Tag Archives: empirical research

Problems with the System of Negotiation Models, Part 1

Based on my study of lawyers’ actual negotiations, A Framework for Advancing Negotiation Theory: Implications from a Study of How Lawyers Reach Agreement in Pretrial Litigation, I have reluctantly concluded that the generally-accepted understanding of negotiation theory is seriously flawed and that we need a better theory. The current framework relies primarily on two models … Continue reading Problems with the System of Negotiation Models, Part 1

Want a Smarter Group? Add More Women

That’s one of the conclusions in an op-ed in the New York Times today.  Researchers Anita Woolley, Thomas W. Malone, and Christopher Chabris did a series of studies finding that the “smartest” teams (measured by performance in logical analysis, brainstorming, coordination, planning and moral reasoning) were distinguished by three characteristics. First, their members contributed more … Continue reading Want a Smarter Group? Add More Women

What is (A)DR About?

Does ADR include trials? I know, I know. This sounds like another one of my dumb questions. Although I have a pretty broad conception of DR, my initial reaction was that trial is one of the few procedures I would exclude from DR. As described below, on reflection, I probably would include trials. More importantly, … Continue reading What is (A)DR About?

Strong UNCITRAL Study Cited by United Nations

My colleague, Professor S.I. Strong, recently conducted a large-scale empirical study on the use and perception of international commercial mediation and conciliation that appears to be the first of its kind. The information was gathered to assist the United Nations Commission on International Trade Law (UNCITRAL) as it considers a proposal from the Government of … Continue reading Strong UNCITRAL Study Cited by United Nations

Some Puffing Sucks . . . But Developing Good Relationships Is More Likely to be Effective than a New Rule

“Oh Boy! A fight.” That’s often what I say in class when students vigorously disagree. I like these “fights” because they usually lead to helpful discussions that clarify differing views.   So when Andrea wrote her post, Puffing Sucks, I thought, “Oh Boy! A fight.”   She argues that puffing is “[l]ying, through and through,” … Continue reading Some Puffing Sucks . . . But Developing Good Relationships Is More Likely to be Effective than a New Rule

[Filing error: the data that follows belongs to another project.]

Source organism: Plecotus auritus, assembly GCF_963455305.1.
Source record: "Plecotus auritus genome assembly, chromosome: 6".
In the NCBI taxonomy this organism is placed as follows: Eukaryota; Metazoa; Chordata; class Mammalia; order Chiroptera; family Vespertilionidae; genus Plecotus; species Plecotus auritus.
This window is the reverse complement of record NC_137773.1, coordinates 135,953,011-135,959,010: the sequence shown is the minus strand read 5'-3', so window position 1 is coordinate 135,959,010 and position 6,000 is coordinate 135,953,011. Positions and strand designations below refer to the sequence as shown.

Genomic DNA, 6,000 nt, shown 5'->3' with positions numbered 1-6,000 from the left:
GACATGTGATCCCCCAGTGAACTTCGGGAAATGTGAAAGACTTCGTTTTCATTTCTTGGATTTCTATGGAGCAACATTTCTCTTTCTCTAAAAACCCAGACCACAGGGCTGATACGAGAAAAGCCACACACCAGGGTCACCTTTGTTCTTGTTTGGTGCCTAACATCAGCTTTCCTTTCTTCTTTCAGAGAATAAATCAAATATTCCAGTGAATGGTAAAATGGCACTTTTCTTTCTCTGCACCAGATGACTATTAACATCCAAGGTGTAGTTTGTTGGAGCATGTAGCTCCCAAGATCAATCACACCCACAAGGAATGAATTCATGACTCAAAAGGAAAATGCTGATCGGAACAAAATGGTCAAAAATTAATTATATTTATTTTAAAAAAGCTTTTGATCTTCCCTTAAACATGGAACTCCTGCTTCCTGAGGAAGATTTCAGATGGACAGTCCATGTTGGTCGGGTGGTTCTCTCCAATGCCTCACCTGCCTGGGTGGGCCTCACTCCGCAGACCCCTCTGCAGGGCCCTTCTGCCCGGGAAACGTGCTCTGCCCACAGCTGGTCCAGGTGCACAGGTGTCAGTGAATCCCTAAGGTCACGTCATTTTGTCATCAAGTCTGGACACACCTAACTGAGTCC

What is Negotiation?, Part 2

We often think of negotiation as a distinct and climactic phase of a dispute. Interactions leading up to the final settlement event are often considered merely as preparation, if that. In litigated cases, we often ignore the litigation as if it was largely irrelevant to the information available and the dynamics in negotiation. I base … Continue reading What is Negotiation?, Part 2

To Puff or Not to Puff . . . (or When and How to Puff)

I love teaching law students about misrepresentation in negotiation. I call this class, “lying like a lawyer.”   Of course, civilians (i.e., non-lawyers) regularly fudge the facts, let’s call it. While it might be nice if there were bright-line norms of scrupulous honesty that were universally followed, that’s never gonna happen.   I’m no expert … Continue reading To Puff or Not to Puff . . . (or When and How to Puff)

What is Negotiation?

I know that this sounds like another one of my dumb questions.   But the meaning of negotiation is surprisingly opaque. People have very different ideas about this. And the definition you choose has important practical implications.   I stumbled onto this problem as I studied and taught negotiation in recent years. In a forthcoming … Continue reading What is Negotiation?